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PICS: Every ‘Graphic Depiction of Sexuality’ From Alison Bechdel’s ‘Fun Home’
As a literature lover, it’s always a little exciting when someone raises a kerfuffle about controversial books. On the one hand, the objections are almost always raised by people that haven’t actually read the books they’re complaining about, but on the plus side, people still believe that books matter! That’s exactly the case with a brouhaha at Duke University over Alison Bechdel’s graphic memoir Fun Home, which was mailed to all incoming first-years at the beginning of the summer. Duke’s Common Experience program is intended to provoke discussion at orientation events, but this year’s book selection led to some students feeling offended.
Along with books like Maus and Watchmen, Fun Home is one of the most highly regarded pieces of drawn literature ever written. In 2009, Time called it one of the top 10 graphic novels ever written; it’s a memoir, not a novel, but still. Based on the author’s own life, the book tells the story of a young lesbian raised by a closeted gay funeral director.
Earlier this year, a musical adaptation of the book won the Tony Award for Best Musical. At this point it’s a pretty entry-level title in the canon of 21st century American literature. I hadn’t read the book in a while, so I went to my local public library, where the book is appropriately shelved with Young Adult titles. Scanning it quickly, I encountered a couple of boobs, one patch of pubic hair, and one naked male corpse. (Fun Home is short for Funeral Home. Bechdel’s dad was a mortician. That part’s not meant to be sexy.)
Grasso’s Facebook page is private, as is the Class of 2019 Facebook group, but his words were reprinted in the Duke Chronicle, a student paper. Grasso’s public list of literary favorites includes the Bible, a lot of contemporary Christian music and this very preachy movie called God’s Not Dead that stars ex-Hercules Kevin Sorbo and ex-Superman Dean Cain. Grasso also likes Family Guy, which apparently doesn’t violate his religious convictions despite the fact that creator Seth MacFarlane is a vocal atheist and that show is about as immoral (from a Christian viewpoint) as network television can get.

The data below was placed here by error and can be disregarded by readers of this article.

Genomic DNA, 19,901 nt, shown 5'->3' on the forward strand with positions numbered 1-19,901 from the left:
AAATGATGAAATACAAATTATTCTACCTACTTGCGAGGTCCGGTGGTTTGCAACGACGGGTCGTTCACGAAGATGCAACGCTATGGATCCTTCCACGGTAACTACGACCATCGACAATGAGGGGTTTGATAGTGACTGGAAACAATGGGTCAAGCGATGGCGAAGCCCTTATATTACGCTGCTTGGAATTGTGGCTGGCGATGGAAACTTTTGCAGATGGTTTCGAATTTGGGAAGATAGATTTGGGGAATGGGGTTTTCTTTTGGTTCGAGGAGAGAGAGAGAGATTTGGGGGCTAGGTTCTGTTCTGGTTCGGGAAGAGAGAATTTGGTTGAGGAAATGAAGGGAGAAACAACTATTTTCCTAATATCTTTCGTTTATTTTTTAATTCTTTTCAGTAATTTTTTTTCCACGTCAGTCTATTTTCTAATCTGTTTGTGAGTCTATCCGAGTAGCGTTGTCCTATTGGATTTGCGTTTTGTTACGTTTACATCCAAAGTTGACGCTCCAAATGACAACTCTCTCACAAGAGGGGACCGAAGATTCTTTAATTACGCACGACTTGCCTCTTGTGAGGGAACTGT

Duke, lest we forget, is a sports powerhouse named for a North Carolina tobacco baron. The university has found itself mired in a number of scandals over the years, from cheating jocks to an infamous rape scandal involving the lacrosse team and more recent accusations against a basketball star.
It’s rare for books to be formally challenged at the college level, but Fun Home is no stranger to controversy. It’s been challenged (that is, people have requested its removal from the curriculum) by outraged students in Utah, South Carolina and most recently in California.
Grasso never filed a formal complaint, although he did publish an editorial in the Washington Post explaining that disinterest in the book stems from specific images and not from the book’s queer themes: